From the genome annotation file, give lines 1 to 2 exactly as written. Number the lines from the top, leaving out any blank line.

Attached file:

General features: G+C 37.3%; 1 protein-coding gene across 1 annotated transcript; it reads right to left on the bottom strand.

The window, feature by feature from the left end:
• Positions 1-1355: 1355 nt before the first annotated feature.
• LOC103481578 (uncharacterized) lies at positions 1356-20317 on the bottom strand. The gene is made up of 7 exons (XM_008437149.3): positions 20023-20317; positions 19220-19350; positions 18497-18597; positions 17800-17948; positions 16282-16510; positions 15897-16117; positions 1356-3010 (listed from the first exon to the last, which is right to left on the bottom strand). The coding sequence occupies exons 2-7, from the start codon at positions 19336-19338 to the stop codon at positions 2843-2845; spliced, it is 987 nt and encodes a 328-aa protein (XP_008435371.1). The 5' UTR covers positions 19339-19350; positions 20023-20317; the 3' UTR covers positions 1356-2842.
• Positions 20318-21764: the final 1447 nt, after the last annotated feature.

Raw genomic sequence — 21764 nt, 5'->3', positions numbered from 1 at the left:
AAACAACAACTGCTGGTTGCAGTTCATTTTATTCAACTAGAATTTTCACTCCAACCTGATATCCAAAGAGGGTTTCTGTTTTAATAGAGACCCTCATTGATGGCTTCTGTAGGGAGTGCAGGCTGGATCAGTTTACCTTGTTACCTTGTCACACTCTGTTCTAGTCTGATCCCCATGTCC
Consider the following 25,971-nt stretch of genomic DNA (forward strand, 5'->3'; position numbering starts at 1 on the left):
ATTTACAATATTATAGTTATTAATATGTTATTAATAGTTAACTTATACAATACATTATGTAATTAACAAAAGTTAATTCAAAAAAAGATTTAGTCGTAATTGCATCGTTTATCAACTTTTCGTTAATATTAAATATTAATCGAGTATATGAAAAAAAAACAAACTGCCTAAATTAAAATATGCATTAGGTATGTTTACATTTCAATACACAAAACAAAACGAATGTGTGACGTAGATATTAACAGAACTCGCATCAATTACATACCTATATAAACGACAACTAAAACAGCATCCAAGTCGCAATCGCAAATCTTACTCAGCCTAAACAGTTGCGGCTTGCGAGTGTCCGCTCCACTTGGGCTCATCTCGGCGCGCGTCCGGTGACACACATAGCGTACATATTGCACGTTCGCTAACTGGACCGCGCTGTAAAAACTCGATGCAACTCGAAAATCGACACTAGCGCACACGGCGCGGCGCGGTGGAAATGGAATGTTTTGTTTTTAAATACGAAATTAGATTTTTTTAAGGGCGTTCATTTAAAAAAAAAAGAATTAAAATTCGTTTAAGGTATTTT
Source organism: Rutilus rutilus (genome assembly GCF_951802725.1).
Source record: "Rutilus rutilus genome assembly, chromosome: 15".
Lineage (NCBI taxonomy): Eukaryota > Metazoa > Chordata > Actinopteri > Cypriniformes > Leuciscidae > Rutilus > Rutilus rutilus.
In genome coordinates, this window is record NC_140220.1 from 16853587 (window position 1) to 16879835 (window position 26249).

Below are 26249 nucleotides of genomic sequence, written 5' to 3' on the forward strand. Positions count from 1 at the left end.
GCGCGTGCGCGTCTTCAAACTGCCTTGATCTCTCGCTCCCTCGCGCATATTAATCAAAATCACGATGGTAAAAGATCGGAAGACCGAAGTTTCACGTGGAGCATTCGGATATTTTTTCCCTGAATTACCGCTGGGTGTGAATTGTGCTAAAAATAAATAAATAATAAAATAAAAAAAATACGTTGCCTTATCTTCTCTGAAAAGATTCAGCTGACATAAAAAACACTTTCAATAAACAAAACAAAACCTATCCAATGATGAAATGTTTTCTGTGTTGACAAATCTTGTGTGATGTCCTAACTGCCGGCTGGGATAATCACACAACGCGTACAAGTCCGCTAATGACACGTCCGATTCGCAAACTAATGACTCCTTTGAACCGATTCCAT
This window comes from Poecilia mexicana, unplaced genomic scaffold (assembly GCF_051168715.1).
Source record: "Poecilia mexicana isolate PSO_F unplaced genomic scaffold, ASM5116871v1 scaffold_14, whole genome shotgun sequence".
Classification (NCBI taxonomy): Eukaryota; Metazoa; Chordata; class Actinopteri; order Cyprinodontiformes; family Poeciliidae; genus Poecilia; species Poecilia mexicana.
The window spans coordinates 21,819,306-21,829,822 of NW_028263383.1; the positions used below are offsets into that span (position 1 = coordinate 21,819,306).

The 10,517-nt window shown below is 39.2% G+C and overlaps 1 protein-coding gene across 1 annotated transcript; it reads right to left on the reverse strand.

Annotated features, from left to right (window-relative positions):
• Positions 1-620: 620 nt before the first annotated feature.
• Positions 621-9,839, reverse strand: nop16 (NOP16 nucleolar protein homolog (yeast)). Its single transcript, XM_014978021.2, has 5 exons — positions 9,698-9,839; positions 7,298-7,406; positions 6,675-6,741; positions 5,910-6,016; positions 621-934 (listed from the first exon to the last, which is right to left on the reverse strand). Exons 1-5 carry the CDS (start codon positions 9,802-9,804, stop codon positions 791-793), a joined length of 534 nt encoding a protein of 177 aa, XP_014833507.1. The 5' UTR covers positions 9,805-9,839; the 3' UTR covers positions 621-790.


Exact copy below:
General features: G+C 37.3%; 1 protein-coding gene across 1 annotated transcript; it reads right to left on the bottom strand.

The window, feature by feature from the left end: